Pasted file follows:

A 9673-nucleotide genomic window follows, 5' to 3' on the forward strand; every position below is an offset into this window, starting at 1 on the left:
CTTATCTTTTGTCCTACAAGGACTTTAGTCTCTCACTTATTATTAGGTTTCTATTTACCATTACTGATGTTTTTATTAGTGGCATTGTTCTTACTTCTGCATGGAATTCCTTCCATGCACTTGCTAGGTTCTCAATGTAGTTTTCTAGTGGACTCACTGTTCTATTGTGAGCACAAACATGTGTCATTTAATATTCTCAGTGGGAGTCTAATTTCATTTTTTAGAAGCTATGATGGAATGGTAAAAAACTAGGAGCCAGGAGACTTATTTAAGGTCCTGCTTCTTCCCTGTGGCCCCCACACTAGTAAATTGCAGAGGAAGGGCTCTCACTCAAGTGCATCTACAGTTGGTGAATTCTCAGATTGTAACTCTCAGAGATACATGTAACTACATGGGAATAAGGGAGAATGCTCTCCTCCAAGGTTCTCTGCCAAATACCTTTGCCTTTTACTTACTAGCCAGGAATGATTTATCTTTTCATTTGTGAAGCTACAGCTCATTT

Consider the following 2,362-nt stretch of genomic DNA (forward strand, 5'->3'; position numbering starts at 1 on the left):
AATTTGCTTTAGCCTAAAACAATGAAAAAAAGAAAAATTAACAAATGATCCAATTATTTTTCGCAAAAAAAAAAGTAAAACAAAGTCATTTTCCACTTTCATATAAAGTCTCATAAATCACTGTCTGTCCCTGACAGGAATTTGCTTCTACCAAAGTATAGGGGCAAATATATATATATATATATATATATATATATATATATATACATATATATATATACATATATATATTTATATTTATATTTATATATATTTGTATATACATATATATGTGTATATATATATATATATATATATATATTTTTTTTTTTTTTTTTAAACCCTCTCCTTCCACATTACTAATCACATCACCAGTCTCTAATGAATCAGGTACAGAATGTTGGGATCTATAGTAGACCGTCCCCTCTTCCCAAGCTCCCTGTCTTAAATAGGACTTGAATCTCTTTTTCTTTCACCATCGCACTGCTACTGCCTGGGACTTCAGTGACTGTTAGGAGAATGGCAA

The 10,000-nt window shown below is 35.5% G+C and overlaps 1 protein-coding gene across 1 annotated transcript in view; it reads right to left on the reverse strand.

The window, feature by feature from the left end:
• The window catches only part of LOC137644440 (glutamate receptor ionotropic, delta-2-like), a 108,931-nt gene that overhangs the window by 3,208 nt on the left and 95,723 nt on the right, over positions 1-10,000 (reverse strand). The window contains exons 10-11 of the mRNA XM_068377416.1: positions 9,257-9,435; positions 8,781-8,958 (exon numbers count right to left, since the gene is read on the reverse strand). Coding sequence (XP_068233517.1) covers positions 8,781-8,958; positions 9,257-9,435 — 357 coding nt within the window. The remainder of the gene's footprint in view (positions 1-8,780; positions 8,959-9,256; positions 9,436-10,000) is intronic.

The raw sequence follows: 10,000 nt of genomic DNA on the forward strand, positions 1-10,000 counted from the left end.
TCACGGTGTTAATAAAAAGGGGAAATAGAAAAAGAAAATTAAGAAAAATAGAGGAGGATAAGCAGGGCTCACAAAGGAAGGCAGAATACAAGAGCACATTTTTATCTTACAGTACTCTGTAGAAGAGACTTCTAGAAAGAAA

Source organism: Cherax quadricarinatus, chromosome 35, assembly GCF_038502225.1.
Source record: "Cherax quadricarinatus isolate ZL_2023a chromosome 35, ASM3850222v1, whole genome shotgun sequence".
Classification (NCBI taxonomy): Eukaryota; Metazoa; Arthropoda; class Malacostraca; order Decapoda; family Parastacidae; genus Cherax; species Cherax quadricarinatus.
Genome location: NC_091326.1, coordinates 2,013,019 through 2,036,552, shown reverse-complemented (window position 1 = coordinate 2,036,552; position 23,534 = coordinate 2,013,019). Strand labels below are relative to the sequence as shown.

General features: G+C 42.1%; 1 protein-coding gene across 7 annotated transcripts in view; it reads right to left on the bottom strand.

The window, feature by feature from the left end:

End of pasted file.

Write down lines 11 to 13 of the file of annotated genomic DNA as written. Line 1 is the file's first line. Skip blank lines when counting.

Source record: "Cherax quadricarinatus isolate ZL_2023a chromosome 35, ASM3850222v1, whole genome shotgun sequence".
Classification (NCBI taxonomy): Eukaryota; Metazoa; Arthropoda; class Malacostraca; order Decapoda; family Parastacidae; genus Cherax; species Cherax quadricarinatus.
Genome location: NC_091326.1, coordinates 2,013,019 through 2,036,552, shown reverse-complemented (window position 1 = coordinate 2,036,552; position 23,534 = coordinate 2,013,019). Strand labels below are relative to the sequence as shown.